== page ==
The Gallery holds the most extensive collection of portraits in the world. Search over 215,000 works, 150,000 of which are illustrated from the 16th Century to the present day.

Advanced Collection search

First Previous 1 OF 6 NextLast

Mary English (née Ballard, later Greenup)

1 of 6 portraits by William Armfield Hobday

© National Portrait Gallery, London

 Like voting
is closed

Thanks for Liking

Please Like other favourites!
If they inspire you please support our work.

Buy a print Buy a greetings card Make a donation Close
  • Buy a print
  • Buy greetings card
  • Use this image
  • ShareShare this

Mary English (née Ballard, later Greenup)

by William Armfield Hobday
oil on canvas, 1818
29 7/8 in. x 24 3/4 in. (760 mm x 630 mm)
Given by members of the sitter's family in memory of Drusilla Scott, the sitter's great-great-granddaughter, 2013
Primary Collection
NPG 6964

Sitterback to top

Artistback to top

Linked publicationsback to top

  • 100 Pioneering Women, p. 49 Read entry

    The daughter of a Kentish dockworker, Mary English (1789-1846) was an adventurer and businesswoman. She first travelled to South America with her second husband, General James Towers English, who was fulfilling a contract with Simon Bolívar’s government to recruit and equip a British force of 1,000 men. Six months after reaching Venezuela, having arrived in April 1819, James died. Mary stayed on, as the representative of the bankers Barclay, Herring, Richardson & Co. As a politicised acquaintance of Bolívar’s, Mary was soon at the heart of Bogotá’s social scene. Highly sought after, her third marriage, in 1827, was to the trader William Greenup, with whom she bought a rural estate in Cúcuta, producing cacao for export. In a letter of 1829, written after William returned to England for ten years, she remarks: ‘I am now quite alone … To me this is indifferent as I am not fearful.’ Her letters home, intended for publication in the periodical press, portray her extraordinary life and character. Her papers include a poem in Bolívar’s hand, a signed letter from Bolívar and lock of his hair. In this portrait she is depicted wearing a female version of romantic ‘byronic’ costume, with an orientalising turban and Kashmiri shawl.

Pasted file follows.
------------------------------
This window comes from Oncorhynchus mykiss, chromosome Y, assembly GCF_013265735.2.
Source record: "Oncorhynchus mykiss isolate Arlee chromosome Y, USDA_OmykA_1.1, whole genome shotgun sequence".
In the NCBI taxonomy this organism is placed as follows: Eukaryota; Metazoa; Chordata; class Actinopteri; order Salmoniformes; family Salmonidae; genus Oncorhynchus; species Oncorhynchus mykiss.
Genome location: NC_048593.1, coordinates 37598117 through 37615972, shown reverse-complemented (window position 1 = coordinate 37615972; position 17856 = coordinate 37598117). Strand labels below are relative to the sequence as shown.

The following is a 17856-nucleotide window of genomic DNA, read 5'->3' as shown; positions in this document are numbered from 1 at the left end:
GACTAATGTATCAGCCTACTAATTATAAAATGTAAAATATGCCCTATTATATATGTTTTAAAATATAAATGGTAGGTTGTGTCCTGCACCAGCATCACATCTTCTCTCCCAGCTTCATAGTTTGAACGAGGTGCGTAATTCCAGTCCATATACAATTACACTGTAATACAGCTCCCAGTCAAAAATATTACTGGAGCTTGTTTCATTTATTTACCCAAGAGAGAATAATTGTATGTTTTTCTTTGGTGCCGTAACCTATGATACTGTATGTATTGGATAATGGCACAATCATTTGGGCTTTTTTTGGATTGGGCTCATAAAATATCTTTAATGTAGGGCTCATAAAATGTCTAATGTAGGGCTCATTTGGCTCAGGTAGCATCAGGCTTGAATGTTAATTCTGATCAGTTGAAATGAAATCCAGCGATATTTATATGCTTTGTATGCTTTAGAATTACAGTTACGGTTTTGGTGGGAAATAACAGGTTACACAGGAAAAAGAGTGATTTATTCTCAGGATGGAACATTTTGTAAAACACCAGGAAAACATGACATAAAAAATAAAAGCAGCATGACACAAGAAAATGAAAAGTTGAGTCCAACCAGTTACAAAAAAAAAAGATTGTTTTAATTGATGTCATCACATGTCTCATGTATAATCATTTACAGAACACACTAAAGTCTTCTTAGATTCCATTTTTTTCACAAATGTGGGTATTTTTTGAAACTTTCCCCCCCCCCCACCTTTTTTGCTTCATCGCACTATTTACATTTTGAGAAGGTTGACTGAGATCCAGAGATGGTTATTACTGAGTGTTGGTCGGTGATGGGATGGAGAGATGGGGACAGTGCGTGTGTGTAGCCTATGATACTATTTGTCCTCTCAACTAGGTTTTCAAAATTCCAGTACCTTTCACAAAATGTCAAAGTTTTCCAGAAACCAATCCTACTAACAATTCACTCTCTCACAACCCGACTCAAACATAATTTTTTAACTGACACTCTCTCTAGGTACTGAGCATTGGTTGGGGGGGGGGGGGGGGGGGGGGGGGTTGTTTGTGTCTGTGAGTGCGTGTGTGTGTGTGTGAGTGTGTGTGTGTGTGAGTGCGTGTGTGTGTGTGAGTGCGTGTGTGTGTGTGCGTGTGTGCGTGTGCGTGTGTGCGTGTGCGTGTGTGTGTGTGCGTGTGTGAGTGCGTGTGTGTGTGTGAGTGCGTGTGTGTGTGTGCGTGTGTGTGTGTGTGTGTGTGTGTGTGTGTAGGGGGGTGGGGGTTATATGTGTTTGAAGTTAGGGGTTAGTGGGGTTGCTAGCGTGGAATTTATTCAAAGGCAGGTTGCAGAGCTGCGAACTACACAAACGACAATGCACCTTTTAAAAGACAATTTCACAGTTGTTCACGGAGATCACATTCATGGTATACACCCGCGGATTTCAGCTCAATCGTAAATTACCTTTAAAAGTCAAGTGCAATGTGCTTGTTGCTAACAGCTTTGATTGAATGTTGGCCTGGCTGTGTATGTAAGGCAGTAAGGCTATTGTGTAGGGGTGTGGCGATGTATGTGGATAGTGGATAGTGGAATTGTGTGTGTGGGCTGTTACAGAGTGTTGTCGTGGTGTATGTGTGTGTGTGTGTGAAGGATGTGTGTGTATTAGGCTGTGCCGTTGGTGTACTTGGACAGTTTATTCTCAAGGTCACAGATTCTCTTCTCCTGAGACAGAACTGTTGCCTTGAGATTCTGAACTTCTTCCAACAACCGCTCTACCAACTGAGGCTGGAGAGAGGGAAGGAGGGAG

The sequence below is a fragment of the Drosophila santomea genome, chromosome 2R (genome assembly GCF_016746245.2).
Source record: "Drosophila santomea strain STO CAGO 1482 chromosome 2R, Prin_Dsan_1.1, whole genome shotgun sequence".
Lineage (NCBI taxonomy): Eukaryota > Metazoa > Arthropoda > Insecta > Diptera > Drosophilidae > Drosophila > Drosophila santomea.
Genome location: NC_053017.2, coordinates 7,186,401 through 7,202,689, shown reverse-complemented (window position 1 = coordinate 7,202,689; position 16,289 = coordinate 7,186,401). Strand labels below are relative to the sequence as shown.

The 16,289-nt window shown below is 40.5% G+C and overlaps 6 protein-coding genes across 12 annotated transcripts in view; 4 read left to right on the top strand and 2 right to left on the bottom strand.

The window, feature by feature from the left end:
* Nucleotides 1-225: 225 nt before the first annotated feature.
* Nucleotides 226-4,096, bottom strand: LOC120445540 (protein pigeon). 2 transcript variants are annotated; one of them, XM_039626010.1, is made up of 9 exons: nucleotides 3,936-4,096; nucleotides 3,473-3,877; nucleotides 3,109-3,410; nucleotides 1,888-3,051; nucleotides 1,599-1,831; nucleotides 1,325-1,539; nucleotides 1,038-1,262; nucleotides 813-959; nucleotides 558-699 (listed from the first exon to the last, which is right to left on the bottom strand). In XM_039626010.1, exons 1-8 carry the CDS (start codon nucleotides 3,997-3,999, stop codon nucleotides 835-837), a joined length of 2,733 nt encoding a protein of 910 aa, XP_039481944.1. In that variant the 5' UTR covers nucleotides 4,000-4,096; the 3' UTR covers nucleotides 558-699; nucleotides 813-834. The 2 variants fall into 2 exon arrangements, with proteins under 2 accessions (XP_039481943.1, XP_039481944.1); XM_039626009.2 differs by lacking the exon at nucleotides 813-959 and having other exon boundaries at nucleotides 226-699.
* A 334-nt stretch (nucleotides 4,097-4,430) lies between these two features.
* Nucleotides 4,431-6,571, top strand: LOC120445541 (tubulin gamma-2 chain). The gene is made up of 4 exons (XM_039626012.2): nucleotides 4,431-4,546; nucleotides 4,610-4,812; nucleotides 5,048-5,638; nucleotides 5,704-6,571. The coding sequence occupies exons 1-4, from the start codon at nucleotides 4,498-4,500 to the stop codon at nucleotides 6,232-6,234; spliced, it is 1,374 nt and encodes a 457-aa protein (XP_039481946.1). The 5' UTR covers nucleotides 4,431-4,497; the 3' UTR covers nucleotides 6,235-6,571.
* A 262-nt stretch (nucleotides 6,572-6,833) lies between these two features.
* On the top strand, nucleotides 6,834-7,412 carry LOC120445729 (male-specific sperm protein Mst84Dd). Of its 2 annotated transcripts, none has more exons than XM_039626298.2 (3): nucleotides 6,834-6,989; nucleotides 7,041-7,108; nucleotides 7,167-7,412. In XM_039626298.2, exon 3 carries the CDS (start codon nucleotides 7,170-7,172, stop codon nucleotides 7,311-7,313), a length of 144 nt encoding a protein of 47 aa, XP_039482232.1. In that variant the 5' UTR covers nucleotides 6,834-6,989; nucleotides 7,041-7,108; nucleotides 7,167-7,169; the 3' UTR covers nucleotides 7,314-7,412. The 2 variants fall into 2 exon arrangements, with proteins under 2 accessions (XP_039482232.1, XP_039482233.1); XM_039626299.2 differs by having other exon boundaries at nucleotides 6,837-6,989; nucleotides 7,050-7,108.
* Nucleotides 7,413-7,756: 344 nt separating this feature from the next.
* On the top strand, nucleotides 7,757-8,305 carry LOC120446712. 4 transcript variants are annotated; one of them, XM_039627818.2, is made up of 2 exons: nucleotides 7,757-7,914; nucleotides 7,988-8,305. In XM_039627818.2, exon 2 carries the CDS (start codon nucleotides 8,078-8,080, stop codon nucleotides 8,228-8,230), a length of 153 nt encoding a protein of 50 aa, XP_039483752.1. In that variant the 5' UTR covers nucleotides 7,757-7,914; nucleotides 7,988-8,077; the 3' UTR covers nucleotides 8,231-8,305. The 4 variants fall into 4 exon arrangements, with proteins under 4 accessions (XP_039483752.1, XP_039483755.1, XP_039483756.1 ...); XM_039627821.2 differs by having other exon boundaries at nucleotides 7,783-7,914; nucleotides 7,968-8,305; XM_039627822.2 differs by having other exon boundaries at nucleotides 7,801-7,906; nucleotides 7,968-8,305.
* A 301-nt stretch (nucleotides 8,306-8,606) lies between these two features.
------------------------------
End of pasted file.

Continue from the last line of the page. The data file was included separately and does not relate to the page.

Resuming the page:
• Smartify image discovery app
  • Ribeiro, Aileen; Blackman, Cally, A Portrait of Fashion: Six Centuries of Dress at the National Portrait Gallery, 2015, p. 160

Events of 1818back to top

Current affairs

Death of Charlotte Sophia of Mecklenburg-Strelitz, George III's Queen since 1761.
Official enquiry initiated into Queen Caroline's conduct abroad.

Art and science

Mary Shelley anonymously publishes her masterpiece Frankenstein; or, the Modern Prometheus which reflects growing concern about the role of morality in science.
Lord Byron completes his romance Childe Harolde's Pilgrimage, whose gloomy, dissolute hero was probably based on the writer himself.


Stamford Raffles acquires authorisation to construct a fort at Singapore marking the beginning of its development as a centre of East-West trade.